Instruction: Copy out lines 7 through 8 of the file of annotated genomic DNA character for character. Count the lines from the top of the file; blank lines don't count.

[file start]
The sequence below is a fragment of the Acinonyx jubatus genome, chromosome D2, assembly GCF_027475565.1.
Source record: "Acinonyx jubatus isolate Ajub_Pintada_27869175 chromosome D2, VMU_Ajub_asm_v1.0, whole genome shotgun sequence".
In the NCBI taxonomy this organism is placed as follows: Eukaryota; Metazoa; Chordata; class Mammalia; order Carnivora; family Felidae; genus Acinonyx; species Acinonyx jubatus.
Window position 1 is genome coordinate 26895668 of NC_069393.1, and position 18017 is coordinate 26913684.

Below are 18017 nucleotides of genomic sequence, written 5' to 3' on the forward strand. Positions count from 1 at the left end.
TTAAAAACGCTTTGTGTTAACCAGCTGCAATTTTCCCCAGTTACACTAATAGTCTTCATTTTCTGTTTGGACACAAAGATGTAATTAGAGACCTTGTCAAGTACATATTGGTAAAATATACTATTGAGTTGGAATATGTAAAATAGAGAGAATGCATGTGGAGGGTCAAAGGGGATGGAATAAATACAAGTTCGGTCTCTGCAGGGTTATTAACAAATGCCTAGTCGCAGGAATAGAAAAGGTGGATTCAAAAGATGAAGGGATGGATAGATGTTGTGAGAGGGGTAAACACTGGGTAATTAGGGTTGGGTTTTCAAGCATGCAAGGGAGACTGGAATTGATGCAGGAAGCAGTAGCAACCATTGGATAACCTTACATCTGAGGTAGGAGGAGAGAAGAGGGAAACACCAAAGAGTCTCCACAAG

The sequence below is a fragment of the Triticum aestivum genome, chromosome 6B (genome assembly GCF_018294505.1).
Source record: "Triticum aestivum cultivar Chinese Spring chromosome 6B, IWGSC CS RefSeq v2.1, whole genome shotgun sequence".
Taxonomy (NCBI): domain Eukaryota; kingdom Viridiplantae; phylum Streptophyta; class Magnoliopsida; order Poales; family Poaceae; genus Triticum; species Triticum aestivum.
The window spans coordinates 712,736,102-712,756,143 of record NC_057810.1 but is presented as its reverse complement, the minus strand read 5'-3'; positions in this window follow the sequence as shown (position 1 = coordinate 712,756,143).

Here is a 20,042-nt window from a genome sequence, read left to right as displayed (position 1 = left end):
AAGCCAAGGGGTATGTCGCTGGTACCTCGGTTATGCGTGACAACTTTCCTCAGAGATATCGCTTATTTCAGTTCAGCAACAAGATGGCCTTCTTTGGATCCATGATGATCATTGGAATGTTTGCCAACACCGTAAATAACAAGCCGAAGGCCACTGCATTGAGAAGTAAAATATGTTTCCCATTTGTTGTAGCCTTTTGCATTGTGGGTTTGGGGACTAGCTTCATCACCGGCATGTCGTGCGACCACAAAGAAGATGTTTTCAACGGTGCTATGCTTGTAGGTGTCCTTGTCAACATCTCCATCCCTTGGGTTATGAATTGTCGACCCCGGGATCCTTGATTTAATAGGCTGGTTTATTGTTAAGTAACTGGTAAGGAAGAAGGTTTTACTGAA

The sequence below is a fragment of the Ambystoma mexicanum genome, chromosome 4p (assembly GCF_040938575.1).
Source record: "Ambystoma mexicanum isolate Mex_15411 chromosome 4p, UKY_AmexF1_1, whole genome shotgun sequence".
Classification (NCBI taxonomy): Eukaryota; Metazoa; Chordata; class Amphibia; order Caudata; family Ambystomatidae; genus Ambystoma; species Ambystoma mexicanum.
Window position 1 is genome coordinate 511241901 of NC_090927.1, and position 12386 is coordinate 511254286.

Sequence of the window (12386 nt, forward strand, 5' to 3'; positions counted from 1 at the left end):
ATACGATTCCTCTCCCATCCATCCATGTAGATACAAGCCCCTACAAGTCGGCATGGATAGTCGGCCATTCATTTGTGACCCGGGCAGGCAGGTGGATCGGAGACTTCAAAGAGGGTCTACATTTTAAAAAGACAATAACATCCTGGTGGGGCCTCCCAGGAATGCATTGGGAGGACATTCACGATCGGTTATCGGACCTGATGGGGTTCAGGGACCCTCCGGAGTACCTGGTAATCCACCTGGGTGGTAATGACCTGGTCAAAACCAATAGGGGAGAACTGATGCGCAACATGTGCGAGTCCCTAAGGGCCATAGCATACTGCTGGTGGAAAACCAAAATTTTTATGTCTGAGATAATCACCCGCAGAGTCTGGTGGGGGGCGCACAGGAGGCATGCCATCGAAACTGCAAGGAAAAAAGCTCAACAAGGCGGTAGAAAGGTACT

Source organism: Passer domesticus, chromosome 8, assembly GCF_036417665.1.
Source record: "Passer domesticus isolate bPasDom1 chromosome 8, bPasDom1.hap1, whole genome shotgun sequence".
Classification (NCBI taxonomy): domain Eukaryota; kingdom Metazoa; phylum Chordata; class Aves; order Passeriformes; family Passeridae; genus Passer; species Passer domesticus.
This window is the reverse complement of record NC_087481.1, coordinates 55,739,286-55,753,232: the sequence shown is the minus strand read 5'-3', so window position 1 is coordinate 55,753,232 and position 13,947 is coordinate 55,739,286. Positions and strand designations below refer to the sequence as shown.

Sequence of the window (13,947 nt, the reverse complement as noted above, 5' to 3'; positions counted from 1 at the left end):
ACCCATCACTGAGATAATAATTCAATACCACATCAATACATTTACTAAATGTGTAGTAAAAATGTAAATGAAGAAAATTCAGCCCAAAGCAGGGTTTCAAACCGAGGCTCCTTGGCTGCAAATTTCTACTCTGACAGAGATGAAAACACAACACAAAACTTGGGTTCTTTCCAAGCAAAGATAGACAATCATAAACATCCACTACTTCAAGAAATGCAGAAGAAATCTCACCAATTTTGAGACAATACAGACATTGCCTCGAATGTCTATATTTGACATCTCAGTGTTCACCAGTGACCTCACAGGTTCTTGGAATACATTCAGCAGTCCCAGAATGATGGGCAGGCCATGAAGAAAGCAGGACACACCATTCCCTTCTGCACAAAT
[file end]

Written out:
The sequence below is a fragment of the Triticum aestivum genome, chromosome 6B (genome assembly GCF_018294505.1).
Source record: "Triticum aestivum cultivar Chinese Spring chromosome 6B, IWGSC CS RefSeq v2.1, whole genome shotgun sequence".